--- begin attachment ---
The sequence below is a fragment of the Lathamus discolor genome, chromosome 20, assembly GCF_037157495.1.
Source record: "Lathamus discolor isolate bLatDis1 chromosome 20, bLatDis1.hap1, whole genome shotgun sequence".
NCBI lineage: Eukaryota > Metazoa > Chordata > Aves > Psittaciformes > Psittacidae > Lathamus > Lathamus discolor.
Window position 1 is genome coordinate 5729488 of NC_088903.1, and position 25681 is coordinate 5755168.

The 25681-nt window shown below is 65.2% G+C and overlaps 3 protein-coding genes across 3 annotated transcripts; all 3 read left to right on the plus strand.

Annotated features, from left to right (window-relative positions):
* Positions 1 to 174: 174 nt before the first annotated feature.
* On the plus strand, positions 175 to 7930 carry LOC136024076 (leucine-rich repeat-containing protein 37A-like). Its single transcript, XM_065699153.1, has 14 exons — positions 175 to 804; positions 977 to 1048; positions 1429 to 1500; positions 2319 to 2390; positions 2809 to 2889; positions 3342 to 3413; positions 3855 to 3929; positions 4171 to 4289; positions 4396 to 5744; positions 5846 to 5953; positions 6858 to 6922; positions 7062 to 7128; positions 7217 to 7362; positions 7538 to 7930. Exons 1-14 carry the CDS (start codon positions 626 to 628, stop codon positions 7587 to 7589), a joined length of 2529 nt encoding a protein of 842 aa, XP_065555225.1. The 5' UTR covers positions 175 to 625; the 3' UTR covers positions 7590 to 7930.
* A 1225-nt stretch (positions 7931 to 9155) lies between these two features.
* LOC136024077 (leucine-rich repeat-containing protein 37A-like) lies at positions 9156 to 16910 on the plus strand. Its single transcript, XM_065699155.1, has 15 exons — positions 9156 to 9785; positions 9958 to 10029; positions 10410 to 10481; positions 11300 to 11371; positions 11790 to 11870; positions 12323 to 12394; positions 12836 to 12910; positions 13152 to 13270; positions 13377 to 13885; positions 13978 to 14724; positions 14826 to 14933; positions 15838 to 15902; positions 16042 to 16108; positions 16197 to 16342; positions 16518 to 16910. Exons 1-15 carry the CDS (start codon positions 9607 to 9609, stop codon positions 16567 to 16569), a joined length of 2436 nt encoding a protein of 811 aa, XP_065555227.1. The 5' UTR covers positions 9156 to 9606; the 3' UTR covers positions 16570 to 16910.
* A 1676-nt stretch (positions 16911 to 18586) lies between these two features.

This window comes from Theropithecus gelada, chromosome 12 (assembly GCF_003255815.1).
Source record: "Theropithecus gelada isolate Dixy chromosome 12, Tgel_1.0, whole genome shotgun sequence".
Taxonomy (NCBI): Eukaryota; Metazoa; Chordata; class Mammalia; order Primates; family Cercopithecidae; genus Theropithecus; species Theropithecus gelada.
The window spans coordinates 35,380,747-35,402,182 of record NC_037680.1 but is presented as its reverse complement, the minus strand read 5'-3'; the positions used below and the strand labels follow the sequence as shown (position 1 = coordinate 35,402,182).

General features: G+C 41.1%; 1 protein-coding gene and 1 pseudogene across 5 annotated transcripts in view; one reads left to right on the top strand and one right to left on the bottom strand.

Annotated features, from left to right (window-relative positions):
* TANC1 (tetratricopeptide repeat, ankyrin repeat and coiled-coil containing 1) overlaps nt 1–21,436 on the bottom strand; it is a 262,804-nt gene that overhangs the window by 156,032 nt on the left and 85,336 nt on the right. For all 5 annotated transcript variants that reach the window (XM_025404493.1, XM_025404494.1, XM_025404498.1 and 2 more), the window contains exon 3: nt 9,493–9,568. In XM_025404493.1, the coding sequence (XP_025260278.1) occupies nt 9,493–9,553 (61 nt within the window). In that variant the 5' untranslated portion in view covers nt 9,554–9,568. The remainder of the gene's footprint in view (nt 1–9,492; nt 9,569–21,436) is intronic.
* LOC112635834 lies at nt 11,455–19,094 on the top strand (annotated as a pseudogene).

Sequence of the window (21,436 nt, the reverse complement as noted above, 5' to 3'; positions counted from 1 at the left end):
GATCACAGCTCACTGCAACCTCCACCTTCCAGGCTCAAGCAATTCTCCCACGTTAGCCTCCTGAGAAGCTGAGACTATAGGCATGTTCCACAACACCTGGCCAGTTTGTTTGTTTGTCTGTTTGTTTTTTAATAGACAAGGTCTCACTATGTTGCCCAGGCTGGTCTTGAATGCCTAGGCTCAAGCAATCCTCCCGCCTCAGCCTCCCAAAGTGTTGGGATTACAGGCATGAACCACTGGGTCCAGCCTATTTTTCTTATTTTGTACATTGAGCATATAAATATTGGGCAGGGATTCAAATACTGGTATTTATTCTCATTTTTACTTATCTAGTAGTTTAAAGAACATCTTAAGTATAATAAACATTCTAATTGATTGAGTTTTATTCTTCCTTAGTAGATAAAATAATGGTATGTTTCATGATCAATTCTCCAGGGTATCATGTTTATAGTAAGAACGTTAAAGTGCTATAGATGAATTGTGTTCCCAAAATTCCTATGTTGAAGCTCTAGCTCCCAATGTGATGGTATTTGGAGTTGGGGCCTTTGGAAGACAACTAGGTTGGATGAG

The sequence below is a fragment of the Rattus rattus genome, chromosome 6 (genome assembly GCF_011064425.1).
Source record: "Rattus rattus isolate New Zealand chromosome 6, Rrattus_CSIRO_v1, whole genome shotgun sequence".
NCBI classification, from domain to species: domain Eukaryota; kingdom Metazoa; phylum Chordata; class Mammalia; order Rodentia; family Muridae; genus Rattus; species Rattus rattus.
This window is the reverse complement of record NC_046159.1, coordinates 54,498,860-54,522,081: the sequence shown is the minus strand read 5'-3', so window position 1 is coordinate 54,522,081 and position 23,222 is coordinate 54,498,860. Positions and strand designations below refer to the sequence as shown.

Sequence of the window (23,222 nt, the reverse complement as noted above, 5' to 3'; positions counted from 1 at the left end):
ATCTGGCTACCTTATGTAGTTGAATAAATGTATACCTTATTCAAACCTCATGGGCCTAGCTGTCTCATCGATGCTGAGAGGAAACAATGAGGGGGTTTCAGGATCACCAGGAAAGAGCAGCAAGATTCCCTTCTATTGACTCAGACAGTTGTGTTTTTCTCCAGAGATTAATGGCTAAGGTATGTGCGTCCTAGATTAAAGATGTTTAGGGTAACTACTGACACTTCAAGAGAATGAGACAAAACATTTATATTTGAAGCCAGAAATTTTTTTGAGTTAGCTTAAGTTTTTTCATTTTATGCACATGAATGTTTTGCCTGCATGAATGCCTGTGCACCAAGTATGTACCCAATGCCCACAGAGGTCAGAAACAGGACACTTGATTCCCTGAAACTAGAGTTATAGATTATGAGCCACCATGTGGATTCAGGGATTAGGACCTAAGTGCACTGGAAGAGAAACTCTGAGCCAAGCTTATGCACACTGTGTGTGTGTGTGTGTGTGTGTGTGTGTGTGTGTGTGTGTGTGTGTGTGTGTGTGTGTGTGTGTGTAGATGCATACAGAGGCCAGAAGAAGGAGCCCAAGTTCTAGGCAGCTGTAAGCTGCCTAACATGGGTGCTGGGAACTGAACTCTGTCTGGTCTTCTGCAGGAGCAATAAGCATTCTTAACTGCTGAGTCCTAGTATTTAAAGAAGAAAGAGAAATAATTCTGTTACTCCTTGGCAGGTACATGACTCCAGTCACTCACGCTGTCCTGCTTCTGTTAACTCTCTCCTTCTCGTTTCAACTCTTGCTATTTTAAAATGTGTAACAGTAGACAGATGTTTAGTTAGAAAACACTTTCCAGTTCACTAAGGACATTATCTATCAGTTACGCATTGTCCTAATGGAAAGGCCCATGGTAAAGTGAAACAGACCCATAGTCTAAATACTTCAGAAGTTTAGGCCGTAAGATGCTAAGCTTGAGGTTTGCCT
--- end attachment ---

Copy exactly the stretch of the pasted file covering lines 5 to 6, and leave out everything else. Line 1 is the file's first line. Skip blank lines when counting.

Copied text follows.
The 25681-nt window shown below is 65.2% G+C and overlaps 3 protein-coding genes across 3 annotated transcripts; all 3 read left to right on the plus strand.

Annotated features, from left to right (window-relative positions):